Johnson, who had been isolating in Downing Street after testing positive for the virus last month, was taken to hospital on Sunday night because he still had a high temperature and his doctors felt he needed additional tests.
His office and ministers said Johnson, 55, continued to run the government, that the prime minister was doing well and that he would undergo “routine tests” as a precaution, though Downing Street declined to say which tests he would have.
“He’ll stay in hospital as long as he needs to do that, but I’ve heard that he’s doing well and I very much look forward to him being back in Number 10 as soon as possible,” Housing Secretary Robert Jenrick said.
“This isn’t an emergency admission and so I certainly expect that he’ll be back at Number 10 shortly,” he said, though he gave no time frame.
On March 27, Johnson became the first leader of a major power to announce that he had tested positive. The 55-year-old went into isolation at an apartment in Downing Street.
It was not clear how an ill prime minister could lead the government’s emergency response to the outbreak from a hospital. Some medics told Reuters it was unclear what was meant by precautionary tests for COVID-19 complications.
With only an unwieldy collection of sometimes ancient and contradictory precedents to go by, there is no formal succession plan should the prime minister become incapacitated.
Foreign Secretary Dominic Raab, 46, chaired the government’s emergency COVID-19 meeting on Monday.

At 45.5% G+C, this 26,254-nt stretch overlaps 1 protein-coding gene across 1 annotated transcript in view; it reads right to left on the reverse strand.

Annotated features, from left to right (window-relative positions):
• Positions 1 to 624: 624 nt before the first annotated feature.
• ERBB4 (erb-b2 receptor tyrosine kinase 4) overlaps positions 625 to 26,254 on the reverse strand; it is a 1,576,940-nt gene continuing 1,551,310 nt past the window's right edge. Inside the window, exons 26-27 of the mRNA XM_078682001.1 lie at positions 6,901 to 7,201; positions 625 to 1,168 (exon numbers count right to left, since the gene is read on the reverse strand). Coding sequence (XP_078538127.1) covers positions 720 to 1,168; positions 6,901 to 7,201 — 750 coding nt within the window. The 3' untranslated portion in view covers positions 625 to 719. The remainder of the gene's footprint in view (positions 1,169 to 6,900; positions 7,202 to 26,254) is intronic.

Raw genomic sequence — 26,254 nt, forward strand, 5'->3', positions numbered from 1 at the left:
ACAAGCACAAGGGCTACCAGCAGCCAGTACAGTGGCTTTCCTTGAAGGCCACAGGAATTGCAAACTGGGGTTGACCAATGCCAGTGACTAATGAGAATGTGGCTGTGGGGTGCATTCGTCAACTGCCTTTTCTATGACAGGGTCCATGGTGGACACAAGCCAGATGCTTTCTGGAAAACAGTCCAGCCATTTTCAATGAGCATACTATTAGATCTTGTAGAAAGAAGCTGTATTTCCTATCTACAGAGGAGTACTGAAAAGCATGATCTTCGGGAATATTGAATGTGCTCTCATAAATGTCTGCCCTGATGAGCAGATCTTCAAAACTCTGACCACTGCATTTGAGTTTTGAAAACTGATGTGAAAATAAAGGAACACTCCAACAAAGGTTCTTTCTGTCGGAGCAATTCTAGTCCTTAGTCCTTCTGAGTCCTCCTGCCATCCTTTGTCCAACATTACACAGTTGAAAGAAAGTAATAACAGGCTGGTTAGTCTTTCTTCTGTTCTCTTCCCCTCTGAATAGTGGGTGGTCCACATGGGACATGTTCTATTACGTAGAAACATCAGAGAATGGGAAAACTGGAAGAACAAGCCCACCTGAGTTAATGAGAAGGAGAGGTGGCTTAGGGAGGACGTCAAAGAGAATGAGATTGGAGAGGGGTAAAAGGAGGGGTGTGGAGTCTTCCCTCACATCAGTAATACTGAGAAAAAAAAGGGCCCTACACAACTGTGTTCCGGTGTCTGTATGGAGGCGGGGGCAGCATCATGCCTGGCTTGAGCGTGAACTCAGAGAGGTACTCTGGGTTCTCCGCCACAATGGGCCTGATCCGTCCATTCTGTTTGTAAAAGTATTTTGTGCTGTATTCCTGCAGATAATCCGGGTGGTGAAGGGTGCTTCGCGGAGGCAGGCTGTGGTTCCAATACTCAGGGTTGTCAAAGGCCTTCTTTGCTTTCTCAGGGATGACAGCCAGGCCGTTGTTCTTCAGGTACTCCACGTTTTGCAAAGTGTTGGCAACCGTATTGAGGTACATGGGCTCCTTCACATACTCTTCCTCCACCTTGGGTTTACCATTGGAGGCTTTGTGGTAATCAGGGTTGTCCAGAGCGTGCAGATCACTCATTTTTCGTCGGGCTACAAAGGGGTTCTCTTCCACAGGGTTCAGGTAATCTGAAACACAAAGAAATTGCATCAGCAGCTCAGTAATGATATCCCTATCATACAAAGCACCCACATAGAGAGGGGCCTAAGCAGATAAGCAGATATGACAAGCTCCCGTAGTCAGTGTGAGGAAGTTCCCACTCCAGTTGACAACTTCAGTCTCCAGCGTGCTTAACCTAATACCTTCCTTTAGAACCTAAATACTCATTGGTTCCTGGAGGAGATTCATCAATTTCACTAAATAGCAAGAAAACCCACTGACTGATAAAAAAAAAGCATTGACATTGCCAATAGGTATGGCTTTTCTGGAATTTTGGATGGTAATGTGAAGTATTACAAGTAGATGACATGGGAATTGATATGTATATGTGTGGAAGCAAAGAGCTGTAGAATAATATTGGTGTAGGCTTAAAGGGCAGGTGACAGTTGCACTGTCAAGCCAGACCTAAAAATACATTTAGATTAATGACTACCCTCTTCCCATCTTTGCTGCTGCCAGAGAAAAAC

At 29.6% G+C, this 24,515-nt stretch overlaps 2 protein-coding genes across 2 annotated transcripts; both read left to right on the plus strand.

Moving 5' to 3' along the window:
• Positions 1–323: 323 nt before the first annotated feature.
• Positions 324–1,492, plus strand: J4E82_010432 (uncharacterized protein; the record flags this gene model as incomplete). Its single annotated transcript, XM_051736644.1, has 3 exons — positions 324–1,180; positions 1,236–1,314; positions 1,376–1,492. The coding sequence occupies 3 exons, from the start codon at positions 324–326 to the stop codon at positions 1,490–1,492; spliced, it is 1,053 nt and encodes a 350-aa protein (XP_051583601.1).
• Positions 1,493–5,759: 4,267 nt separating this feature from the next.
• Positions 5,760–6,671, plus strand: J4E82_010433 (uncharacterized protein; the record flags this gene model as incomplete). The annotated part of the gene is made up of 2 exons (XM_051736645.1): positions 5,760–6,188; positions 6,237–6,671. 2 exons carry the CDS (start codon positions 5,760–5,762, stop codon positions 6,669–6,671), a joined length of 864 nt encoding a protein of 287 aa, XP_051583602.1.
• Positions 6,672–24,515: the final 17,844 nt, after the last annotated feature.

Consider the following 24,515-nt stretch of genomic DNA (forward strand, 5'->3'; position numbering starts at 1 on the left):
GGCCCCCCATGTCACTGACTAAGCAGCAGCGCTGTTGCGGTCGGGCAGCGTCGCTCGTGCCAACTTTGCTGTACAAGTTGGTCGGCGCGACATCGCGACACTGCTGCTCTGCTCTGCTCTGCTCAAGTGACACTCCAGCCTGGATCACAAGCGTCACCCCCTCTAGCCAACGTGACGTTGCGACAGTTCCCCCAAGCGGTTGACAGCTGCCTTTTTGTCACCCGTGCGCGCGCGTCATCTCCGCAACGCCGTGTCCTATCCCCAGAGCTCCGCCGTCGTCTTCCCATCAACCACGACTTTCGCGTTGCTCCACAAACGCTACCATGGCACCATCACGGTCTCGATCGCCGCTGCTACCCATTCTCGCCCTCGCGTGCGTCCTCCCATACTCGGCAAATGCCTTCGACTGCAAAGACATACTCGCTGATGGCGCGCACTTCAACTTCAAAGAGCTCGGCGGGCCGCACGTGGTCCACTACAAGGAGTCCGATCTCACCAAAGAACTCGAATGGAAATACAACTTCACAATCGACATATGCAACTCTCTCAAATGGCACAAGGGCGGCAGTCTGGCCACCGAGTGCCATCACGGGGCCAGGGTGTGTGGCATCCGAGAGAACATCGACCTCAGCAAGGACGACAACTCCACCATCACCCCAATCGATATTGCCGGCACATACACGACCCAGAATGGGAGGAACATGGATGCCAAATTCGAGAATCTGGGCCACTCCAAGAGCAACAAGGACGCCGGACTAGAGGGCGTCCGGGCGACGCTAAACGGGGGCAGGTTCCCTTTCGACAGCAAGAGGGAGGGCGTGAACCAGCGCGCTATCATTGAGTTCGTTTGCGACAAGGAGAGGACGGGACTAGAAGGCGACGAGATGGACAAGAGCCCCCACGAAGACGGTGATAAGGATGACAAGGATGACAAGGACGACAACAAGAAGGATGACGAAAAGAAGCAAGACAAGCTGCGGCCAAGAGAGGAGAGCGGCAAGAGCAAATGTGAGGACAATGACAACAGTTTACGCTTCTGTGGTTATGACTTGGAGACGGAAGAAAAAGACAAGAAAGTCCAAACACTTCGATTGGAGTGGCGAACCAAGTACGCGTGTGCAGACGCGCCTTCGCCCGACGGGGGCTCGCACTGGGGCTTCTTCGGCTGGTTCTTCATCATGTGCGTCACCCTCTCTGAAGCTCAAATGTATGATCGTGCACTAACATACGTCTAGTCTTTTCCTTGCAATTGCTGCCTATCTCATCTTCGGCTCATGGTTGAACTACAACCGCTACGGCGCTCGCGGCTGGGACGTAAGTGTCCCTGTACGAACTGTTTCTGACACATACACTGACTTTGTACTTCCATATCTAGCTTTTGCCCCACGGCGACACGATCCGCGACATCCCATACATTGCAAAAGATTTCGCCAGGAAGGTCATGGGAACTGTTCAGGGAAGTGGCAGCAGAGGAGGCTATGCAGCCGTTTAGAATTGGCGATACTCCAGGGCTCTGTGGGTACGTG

US President Donald Trump said Johnson was a “strong man” as he passed on his nation’s best wishes.
“All Americans are praying for him,” Trump said. “I’m hopeful and sure that he’s going to be fine.”
The pound fell against the dollar on news of Johnson’s admission to hospital, which occurred just as Queen Elizabeth delivered a rallying call on Sunday night to Britons.
The currency rose when Jenrick said he expected him to be back at Downing Street shortly and was trading at $1.2294.
Doctors said a person of Johnson’s age with COVID-19 symptoms after 10 days was likely to be assessed for their oxygen levels, lung, liver and kidney functions, and undergo an electrocardiogram heart check.
“Clearly the prime minister is finding it difficult to shake this thing off,” said Jonathan Ball, Professor of Molecular Virology at Nottingham University.
“What it does show is how difficult it is to predict how this infection will develop, and whilst most people will experience nothing more than an annoying cold, for others this can develop into a serious and sometimes life-threatening disease.”
Medics said that patients with COVID-19 can deteriorate after about 10 days, with some developing pneumonia. National Health Service guidelines advise those who are self-isolating not go to hospital unless they develop new symptoms or become sufficiently unwell.
Johnson, who is not a smoker, said earlier this year that he wanted to lose weight. He plays tennis and while mayor of London used to cycle around the capital.
Health officials said on Sunday the British death toll from the coronavirus had risen by 621 to 4,934.
Johnson, the face of the 2016 Brexit campaign, won a resounding election victory in December before leading the United Kingdom out of the European Union on Jan. 31.
He has faced criticism for initially approving a much more modest response to the novel coronavirus outbreak than other European leaders, saying on March 3 that he had been shaking hands with coronavirus patients.
He changed tack when scientific projections showed a quarter of a million people could die in the United Kingdom.
Johnson effectively shuttered the world’s fifth-largest economy, advising people to stay at home and the elderly or infirm to isolate themselves for weeks.
The virus, though, had already penetrated the British government.
Johnson and his health minister tested positive last month and his chief medical adviser also self-isolated. Johnson’s pregnant 32-year-old fiancee, Carrie Symonds, also had symptoms but said on Saturday she was feeling better.